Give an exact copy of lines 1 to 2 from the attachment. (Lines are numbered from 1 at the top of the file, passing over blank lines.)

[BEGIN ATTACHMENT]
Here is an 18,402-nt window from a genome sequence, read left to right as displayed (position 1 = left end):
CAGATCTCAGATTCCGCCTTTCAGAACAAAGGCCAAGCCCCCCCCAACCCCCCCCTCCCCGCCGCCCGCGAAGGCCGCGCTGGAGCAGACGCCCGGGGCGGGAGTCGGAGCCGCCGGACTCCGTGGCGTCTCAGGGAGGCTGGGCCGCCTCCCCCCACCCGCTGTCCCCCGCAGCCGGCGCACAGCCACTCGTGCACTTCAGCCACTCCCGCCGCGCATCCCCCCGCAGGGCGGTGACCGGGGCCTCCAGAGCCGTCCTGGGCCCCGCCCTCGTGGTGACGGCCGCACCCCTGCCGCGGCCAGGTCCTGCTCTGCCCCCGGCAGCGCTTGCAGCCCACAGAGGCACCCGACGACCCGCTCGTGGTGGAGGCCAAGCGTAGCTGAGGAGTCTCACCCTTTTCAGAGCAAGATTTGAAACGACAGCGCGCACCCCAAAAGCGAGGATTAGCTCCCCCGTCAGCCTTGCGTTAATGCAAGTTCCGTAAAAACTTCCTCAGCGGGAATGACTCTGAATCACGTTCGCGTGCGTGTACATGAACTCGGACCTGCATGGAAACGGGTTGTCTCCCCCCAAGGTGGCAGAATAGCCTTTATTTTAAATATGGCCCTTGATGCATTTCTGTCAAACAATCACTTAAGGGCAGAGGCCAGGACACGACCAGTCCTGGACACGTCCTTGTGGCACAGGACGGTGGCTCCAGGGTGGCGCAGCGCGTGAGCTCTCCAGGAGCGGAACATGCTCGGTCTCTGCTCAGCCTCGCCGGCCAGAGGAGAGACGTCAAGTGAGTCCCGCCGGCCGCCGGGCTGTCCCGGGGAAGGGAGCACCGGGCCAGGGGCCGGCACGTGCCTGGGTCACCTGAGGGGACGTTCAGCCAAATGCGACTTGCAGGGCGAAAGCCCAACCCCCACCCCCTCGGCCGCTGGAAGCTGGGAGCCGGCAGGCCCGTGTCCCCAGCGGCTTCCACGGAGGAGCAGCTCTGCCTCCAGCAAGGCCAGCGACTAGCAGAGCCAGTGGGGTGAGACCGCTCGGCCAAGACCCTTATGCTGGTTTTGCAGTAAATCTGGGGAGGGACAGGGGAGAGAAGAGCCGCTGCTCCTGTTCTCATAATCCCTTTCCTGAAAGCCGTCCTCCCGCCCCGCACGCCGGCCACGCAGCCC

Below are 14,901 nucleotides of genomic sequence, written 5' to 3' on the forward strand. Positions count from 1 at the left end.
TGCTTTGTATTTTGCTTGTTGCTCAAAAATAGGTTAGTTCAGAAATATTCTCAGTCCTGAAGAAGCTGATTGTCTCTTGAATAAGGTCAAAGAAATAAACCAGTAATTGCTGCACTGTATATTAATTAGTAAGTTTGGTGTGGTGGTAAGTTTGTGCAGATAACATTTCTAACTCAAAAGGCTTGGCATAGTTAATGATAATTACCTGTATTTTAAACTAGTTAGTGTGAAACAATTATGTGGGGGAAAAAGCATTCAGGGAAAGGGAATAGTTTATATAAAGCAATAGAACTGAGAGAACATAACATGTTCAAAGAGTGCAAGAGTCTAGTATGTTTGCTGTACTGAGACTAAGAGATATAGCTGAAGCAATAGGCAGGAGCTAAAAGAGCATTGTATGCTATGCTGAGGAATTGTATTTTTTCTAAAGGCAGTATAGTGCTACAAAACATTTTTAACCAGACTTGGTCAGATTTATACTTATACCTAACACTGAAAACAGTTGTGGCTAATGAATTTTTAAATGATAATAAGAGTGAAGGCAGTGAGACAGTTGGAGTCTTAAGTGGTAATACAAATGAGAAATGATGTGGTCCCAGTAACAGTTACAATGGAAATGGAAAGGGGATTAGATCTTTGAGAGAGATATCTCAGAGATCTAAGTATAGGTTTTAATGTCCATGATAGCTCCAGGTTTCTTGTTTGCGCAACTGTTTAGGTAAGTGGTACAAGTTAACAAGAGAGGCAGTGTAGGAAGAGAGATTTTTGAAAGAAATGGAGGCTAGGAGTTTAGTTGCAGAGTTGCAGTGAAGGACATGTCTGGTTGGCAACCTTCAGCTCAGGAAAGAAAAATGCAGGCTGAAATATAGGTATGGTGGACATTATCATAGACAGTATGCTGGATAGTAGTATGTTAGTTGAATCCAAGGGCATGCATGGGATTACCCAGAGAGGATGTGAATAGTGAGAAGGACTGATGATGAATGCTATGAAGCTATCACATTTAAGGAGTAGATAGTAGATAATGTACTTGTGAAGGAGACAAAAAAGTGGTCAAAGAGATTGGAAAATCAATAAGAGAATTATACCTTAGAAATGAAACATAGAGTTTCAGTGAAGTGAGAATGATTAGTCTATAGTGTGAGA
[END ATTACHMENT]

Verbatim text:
Here is an 18,402-nt window from a genome sequence, read left to right as displayed (position 1 = left end):
CAGATCTCAGATTCCGCCTTTCAGAACAAAGGCCAAGCCCCCCCCAACCCCCCCCTCCCCGCCGCCCGCGAAGGCCGCGCTGGAGCAGACGCCCGGGGCGGGAGTCGGAGCCGCCGGACTCCGTGGCGTCTCAGGGAGGCTGGGCCGCCTCCCCCCACCCGCTGTCCCCCGCAGCCGGCGCACAGCCACTCGTGCACTTCAGCCACTCCCGCCGCGCATCCCCCCGCAGGGCGGTGACCGGGGCCTCCAGAGCCGTCCTGGGCCCCGCCCTCGTGGTGACGGCCGCACCCCTGCCGCGGCCAGGTCCTGCTCTGCCCCCGGCAGCGCTTGCAGCCCACAGAGGCACCCGACGACCCGCTCGTGGTGGAGGCCAAGCGTAGCTGAGGAGTCTCACCCTTTTCAGAGCAAGATTTGAAACGACAGCGCGCACCCCAAAAGCGAGGATTAGCTCCCCCGTCAGCCTTGCGTTAATGCAAGTTCCGTAAAAACTTCCTCAGCGGGAATGACTCTGAATCACGTTCGCGTGCGTGTACATGAACTCGGACCTGCATGGAAACGGGTTGTCTCCCCCCAAGGTGGCAGAATAGCCTTTATTTTAAATATGGCCCTTGATGCATTTCTGTCAAACAATCACTTAAGGGCAGAGGCCAGGACACGACCAGTCCTGGACACGTCCTTGTGGCACAGGACGGTGGCTCCAGGGTGGCGCAGCGCGTGAGCTCTCCAGGAGCGGAACATGCTCGGTCTCTGCTCAGCCTCGCCGGCCAGAGGAGAGACGTCAAGTGAGTCCCGCCGGCCGCCGGGCTGTCCCGGGGAAGGGAGCACCGGGCCAGGGGCCGGCACGTGCCTGGGTCACCTGAGGGGACGTTCAGCCAAATGCGACTTGCAGGGCGAAAGCCCAACCCCCACCCCCTCGGCCGCTGGAAGCTGGGAGCCGGCAGGCCCGTGTCCCCAGCGGCTTCCACGGAGGAGCAGCTCTGCCTCCAGCAAGGCCAGCGACTAGCAGAGCCAGTGGGGTGAGACCGCTCGGCCAAGACCCTTATGCTGGTTTTGCAGTAAATCTGGGGAGGGACAGGGGAGAGAAGAGCCGCTGCTCCTGTTCTCATAATCCCTTTCCTGAAAGCCGTCCTCCCGCCCCGCACGCCGGCCACGCAGCCC